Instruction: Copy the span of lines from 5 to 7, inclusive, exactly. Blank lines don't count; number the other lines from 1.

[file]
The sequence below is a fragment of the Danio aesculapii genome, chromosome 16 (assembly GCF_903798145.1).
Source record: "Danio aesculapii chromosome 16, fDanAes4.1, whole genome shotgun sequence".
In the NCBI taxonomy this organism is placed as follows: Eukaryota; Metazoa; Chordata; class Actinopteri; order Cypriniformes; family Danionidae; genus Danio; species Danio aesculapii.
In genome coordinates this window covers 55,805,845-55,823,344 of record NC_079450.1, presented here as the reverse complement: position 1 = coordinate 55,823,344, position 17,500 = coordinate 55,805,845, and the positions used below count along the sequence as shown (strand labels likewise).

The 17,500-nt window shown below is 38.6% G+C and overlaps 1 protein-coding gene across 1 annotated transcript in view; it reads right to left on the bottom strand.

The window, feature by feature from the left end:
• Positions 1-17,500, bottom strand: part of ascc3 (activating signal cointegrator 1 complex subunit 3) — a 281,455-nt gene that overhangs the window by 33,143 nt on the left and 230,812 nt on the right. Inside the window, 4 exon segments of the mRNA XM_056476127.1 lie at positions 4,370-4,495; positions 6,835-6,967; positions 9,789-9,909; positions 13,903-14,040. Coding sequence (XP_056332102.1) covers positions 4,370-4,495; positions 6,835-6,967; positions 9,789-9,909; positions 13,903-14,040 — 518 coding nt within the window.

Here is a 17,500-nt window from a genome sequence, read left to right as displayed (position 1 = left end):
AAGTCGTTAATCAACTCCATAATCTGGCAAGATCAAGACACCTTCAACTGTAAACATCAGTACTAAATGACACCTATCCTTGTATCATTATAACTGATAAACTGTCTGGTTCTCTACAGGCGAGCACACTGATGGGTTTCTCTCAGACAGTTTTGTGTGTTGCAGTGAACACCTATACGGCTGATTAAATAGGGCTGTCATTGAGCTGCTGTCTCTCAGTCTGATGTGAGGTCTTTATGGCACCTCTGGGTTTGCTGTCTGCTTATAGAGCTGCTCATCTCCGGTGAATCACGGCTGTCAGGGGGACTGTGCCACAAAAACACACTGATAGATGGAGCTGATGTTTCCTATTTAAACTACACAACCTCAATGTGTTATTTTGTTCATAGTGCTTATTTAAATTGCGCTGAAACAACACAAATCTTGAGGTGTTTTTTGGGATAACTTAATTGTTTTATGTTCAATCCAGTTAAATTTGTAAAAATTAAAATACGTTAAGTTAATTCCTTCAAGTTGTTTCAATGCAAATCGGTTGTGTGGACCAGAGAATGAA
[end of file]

The 17,500-nt window shown below is 38.6% G+C and overlaps 1 protein-coding gene across 1 annotated transcript in view; it reads right to left on the bottom strand.

The window, feature by feature from the left end:
• Positions 1-17,500, bottom strand: part of ascc3 (activating signal cointegrator 1 complex subunit 3) — a 281,455-nt gene that overhangs the window by 33,143 nt on the left and 230,812 nt on the right. Inside the window, 4 exon segments of the mRNA XM_056476127.1 lie at positions 4,370-4,495; positions 6,835-6,967; positions 9,789-9,909; positions 13,903-14,040. Coding sequence (XP_056332102.1) covers positions 4,370-4,495; positions 6,835-6,967; positions 9,789-9,909; positions 13,903-14,040 — 518 coding nt within the window.